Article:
Using the Intersect Keyword

This is post 5 in my series on learning the Spotfire expression language. It will build on the content of the last few weeks and provide a comprehensive understanding of how over, intersect, and node navigation work together. The intersect keyword is the last piece of the puzzle. Read on to learn how it fits in.

Before I dive into intersect, I want to review what we’ve covered so far.


  1. Spotfire calculates down columns of data.
    • Example: Sum([Gas Prod]) will return one repeating value because it is calculating the sum of the entire column.
  2. The over keyword groups data in a calculation. When used by itself, over means “for each”. For example, the expression below will calculate the total production for each well.
    • Example: Sum([Gas Prod]) over [Well Name].
  3. Over can also group multiple columns. Simply separate the columns with a comma and put them in parenthesis. The example below will sum up the gas prod for each county and production date.
    • Example: Sum([Gas Prod]) over ([County], [Production Date])
  4. Over can be used by itself or it can be used with node navigation.
    • Example of over used by itself: Sum([Gas Prod]) over [Well Name]
    • Example of over used with node navigation: Sum(Gas Prod) over Previous([Production Date])). This will return the sum of gas prod for the previous production date.
  5. Node navigation is a way of directing calculations to specific values or groups of values in a calculation.
  6. Node navigation must be used with over. It cannot be used alone.
  7. When writing expressions on the axis of a visualization, users must often place a hierarchy on an axis rather than a “just” a column of data.

For more details on any of the bullets above, check out the links at the bottom of this post. Now, let’s talk about the intersect keyword.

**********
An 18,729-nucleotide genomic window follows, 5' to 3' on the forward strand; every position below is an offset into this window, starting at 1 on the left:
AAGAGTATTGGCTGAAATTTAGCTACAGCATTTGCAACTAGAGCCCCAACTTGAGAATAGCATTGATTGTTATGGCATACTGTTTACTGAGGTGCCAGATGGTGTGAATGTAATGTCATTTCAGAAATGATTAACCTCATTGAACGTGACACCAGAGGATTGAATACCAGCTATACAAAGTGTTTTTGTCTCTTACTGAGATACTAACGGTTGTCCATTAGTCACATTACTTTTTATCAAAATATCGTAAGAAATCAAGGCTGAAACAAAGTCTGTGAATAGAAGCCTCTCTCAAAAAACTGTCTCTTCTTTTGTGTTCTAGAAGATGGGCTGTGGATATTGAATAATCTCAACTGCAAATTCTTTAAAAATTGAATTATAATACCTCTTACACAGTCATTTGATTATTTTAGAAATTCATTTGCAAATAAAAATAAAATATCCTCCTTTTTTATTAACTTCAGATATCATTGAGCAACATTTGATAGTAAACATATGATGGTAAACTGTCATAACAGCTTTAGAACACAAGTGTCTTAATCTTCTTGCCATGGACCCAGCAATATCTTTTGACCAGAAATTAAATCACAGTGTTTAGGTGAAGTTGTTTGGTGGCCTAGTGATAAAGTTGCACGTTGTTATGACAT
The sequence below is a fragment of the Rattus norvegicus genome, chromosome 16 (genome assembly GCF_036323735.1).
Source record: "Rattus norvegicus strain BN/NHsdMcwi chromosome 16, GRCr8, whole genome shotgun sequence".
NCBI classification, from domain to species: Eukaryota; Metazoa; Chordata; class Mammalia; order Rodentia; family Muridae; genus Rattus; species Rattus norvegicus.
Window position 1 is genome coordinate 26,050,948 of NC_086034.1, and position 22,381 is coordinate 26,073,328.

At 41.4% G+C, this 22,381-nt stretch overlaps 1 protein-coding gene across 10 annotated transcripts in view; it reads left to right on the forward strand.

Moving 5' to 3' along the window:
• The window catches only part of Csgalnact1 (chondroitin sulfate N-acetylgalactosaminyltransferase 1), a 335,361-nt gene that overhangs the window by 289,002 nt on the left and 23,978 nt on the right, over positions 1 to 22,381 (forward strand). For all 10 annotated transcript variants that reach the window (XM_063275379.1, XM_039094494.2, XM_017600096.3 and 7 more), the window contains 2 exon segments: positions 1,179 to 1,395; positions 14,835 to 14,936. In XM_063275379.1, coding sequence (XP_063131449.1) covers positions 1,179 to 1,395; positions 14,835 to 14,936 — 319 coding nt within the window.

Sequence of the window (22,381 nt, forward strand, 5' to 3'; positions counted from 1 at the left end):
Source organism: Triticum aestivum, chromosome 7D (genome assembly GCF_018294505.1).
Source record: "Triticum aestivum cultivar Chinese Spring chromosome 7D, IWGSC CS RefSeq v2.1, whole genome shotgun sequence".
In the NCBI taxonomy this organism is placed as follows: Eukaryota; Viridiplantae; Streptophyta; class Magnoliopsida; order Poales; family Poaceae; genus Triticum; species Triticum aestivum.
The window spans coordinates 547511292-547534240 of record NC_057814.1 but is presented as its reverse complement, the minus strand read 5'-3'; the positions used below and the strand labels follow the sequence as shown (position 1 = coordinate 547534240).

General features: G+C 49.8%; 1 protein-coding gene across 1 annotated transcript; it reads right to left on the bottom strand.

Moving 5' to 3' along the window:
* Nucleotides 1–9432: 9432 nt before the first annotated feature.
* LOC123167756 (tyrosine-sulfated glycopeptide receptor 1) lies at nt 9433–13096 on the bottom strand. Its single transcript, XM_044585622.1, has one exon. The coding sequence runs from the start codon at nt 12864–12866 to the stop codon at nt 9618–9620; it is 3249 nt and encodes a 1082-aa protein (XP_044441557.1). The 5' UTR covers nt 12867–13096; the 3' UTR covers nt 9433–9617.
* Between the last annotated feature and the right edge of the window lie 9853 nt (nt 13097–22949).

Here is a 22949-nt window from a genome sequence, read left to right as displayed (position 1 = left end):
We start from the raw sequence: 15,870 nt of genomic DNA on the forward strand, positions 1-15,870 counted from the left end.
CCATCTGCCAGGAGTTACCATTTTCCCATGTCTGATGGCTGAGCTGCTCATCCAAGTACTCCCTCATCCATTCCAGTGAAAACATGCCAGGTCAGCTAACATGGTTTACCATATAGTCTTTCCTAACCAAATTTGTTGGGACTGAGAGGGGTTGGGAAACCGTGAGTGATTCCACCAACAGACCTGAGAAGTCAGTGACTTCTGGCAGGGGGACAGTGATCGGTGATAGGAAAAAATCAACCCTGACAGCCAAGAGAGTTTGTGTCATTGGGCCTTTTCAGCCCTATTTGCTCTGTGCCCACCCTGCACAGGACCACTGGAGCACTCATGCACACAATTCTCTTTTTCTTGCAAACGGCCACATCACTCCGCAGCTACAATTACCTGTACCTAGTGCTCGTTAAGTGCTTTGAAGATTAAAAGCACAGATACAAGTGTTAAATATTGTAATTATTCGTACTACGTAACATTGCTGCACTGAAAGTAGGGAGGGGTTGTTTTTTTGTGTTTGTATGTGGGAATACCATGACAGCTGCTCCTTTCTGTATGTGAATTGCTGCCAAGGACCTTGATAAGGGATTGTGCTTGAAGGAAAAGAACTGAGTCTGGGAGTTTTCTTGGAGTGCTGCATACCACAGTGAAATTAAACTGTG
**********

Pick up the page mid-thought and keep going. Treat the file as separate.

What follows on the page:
The Intersect Keyword

Intersect is used in conjuction with over and node navigation. It can’t be used on its own. It returns the intersected rows from the columns specified. If that explanation isn’t clear, let’s look at an example.

In the review, I used the expression — Sum(Gas Prod) over Previous([Production Date])) — to return the sum of gas prod for the previous production date. But, what if you want to return the sum of gas prod for the previous date for each well? Now, you need the intersect keyword. Here’s the expression to make it happen.

Sum([Gas Prod]) over Intersect([Well Name], Previous([Production Date]))

When you want to group by something AND navigate to a specific row, you must use the intersect keyword. Here is a summary of the progression.

  • Adds up all gas production = Sum([Gas Prod])
  • Sums gas production for each well = Sum([Gas Prod]) over [Well Name]
  • Sums gas production for the previous date = Sum([Gas Prod]) over Previous([Production Date])
  • Adds gas production for each well for the previous production date = Sum([Gas Prod]) over Intersect([Well Name], Previous([Production Date]))

That may seem short and simple, but that’s all there is to it!

Wrap Up

Now that you understand over, intersect, and node navigation, you should be able to slice and dice calculations any way you want.

In the post entitled Using Node Navigation in Spotfire, I explained the concept of a node and what node navigation does. But, I only showed a list of all the different node navigation methods. Next week, I’ll elaborate on what each one of them does and when to use them in calculated columns versus on the axis of a visualization.

Spotfire Version

Content created with Spotfire 10.2.

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